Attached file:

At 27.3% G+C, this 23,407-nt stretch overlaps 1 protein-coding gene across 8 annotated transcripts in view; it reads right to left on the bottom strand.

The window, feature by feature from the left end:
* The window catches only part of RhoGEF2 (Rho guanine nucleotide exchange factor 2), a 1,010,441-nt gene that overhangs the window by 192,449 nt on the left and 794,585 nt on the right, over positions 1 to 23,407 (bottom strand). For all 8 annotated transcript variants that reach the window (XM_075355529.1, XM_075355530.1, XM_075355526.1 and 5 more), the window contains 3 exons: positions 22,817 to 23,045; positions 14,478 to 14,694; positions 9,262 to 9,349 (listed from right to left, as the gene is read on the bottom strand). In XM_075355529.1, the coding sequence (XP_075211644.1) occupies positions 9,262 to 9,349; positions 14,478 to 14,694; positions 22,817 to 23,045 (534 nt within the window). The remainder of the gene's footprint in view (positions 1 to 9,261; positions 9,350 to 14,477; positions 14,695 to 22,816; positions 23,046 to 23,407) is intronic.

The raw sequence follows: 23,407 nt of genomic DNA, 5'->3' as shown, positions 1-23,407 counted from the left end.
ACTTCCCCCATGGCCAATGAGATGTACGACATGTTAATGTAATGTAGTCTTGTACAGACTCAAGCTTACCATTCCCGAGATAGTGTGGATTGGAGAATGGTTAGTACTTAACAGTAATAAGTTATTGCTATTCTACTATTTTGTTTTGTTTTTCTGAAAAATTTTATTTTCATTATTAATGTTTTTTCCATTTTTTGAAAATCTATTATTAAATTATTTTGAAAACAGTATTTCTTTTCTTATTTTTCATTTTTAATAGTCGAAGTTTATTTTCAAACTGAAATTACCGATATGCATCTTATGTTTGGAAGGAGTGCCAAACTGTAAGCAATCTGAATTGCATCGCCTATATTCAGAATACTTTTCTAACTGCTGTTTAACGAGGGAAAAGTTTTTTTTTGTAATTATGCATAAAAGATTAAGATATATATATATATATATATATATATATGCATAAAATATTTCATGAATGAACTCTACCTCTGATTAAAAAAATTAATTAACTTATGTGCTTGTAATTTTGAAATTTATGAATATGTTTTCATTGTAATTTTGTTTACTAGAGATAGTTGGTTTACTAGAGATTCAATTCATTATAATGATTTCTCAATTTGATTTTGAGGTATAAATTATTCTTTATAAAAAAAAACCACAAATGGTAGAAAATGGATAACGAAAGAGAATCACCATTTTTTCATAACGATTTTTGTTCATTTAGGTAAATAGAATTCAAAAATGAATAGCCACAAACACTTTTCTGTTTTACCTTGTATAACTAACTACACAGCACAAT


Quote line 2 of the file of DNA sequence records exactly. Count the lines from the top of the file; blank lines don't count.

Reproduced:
The window, feature by feature from the left end: